Bertram Pincus, D.D.S. (Ricky Gervais) is dead...or at least he was, for just under seven minutes. His brief departure into the afterlife has triggered an "ability" to see and interact with dead people; specifically, those with unfinished business from their former lives. They soon pester the good doctor into helping them resolve said business---but as a man who outright detests social interaction, Pincus simply wants to be left alone. A particularly smooth-talking spirit, Frank Herlihy (Greg Kinnear), manages to grab his attention with a deal: if Pincus can break up the impending marriage of his widow, Gwen (Téa Leoni), Frank promises the reluctant clairvoyant that he will Live In Peace. As fate would have it, though, Pincus develops feelings for Gwen...even though her new fiancée makes the average Boy Scout look like a social degenerate.
Co-written and directed by David Koepp, Ghost Town manages to strike a solid balance between romantic comedy and light-hearted ghost story during the bulk of its 102-minute running time. Gervais is particularly likable as the central character: his awkward interactions with those that irritate him (read: just about everyone) anchor the story quite well, reminding us that a less experienced funnyman would've brought this production to a screeching halt. His gradual affection for the soon-to-be-married Gwen is believable enough, thanks to the intelligent spark and attractive quirks infused by Leoni. As the spirit with the most screen time, Kinnear turns in a solid performance on par with Gervais'; cursed with a somewhat despicable personality of his own, Frank Herlihy is a man whose mistakes reveal a certain humility hidden behind layers of cockiness. His transformation into "invisible wingman" partners well with Pincus, who Herlihy can't help but live vicariously through.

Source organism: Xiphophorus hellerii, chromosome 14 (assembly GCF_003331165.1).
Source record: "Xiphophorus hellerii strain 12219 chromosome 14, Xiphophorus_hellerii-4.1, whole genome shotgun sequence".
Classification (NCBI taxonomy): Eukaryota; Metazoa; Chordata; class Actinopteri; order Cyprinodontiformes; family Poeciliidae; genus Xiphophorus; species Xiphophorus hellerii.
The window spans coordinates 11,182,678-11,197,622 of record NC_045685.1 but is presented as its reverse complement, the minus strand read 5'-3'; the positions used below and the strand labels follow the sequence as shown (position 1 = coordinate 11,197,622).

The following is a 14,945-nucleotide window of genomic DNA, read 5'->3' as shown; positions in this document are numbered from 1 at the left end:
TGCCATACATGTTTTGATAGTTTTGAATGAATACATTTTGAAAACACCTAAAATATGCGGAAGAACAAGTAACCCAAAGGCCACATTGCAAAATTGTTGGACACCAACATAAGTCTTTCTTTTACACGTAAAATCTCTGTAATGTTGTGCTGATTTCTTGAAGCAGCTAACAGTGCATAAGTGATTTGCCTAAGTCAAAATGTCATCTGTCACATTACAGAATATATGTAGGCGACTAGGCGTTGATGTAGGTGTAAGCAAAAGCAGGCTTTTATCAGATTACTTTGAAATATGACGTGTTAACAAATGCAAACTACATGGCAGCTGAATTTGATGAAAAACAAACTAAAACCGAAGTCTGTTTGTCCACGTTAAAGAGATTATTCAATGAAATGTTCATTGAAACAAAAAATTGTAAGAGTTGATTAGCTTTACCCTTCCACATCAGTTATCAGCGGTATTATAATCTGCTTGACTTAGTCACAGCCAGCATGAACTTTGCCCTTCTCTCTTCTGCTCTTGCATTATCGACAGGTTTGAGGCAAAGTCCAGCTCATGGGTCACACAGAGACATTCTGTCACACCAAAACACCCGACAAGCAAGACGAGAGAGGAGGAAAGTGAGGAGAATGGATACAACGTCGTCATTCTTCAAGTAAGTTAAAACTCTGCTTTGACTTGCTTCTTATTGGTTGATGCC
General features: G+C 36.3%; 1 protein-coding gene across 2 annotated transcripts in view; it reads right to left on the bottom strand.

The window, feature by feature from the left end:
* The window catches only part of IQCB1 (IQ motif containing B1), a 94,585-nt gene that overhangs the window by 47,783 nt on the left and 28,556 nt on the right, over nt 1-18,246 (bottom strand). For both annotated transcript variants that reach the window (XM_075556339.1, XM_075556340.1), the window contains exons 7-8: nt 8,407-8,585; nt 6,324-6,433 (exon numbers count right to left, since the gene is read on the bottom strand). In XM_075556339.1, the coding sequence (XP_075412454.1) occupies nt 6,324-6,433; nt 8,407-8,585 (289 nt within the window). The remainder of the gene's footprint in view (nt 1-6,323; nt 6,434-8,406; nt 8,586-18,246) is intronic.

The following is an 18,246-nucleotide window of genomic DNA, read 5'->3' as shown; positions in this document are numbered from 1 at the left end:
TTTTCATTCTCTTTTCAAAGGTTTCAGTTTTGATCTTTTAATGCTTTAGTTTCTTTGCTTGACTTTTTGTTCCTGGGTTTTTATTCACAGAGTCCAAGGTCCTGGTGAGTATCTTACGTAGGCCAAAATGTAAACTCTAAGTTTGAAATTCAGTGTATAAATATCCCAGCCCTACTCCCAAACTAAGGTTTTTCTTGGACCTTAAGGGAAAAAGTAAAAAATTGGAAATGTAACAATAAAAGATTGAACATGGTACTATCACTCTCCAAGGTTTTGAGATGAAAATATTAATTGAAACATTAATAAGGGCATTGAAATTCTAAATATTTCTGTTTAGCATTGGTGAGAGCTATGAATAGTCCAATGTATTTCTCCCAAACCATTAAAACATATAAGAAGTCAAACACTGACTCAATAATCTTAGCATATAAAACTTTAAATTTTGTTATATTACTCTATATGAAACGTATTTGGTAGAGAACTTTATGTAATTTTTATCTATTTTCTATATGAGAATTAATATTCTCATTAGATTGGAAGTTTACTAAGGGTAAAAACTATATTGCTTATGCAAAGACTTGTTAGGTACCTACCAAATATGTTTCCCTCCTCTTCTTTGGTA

An aside: perhaps it's the Manhattan setting, the somewhat downbeat atmosphere, the presence of Greg Kinnear or simply the "socially-awkward-guy-comes-out-of-his-shell" factor, but Ghost Town bears a spiritual resemblance to 1997's As Good As It Gets. One could argue that it feels often feels like a dozen other romantic comedies along the way, but it's a feeling I just couldn't shake (though as a fan of the Jack Nicholson vehicle, there's certainly worse films to mimic).
Despite a fairly consistent parade of gags, Ghost Town can't help but struggle a bit in the home stretch. It tends to grasp at straws while building momentum during the third act; luckily, the ending we eventually reach isn't loaded with artificial sweetener. The typical "romantic comedy formula" may prove more irritating than Gervais' ghosts---but the comedy manages to outweigh the romance, if that's any consolation. In short, fans of Gervais and Kinnear (or those just looking for a sturdy date movie, of course) should find Ghost Town a pleasing and briskly-paced offering worthy of repeat viewings. It may not burn up the box office, but this perfectly entertaining effort ushers in Autumn with an appropriate mix of comedy, heart and pathos. Recommended.
Related Links: Ghost Town Official Site (view trailer) | Ricky Gervais...Obviously.
Randy Miller III is an affable office monkey based in Harrisburg, PA. He also does freelance graphic design projects and works in a local gallery. When he's not doing that, he enjoys slacking off, second-guessing himself and writing things in third person.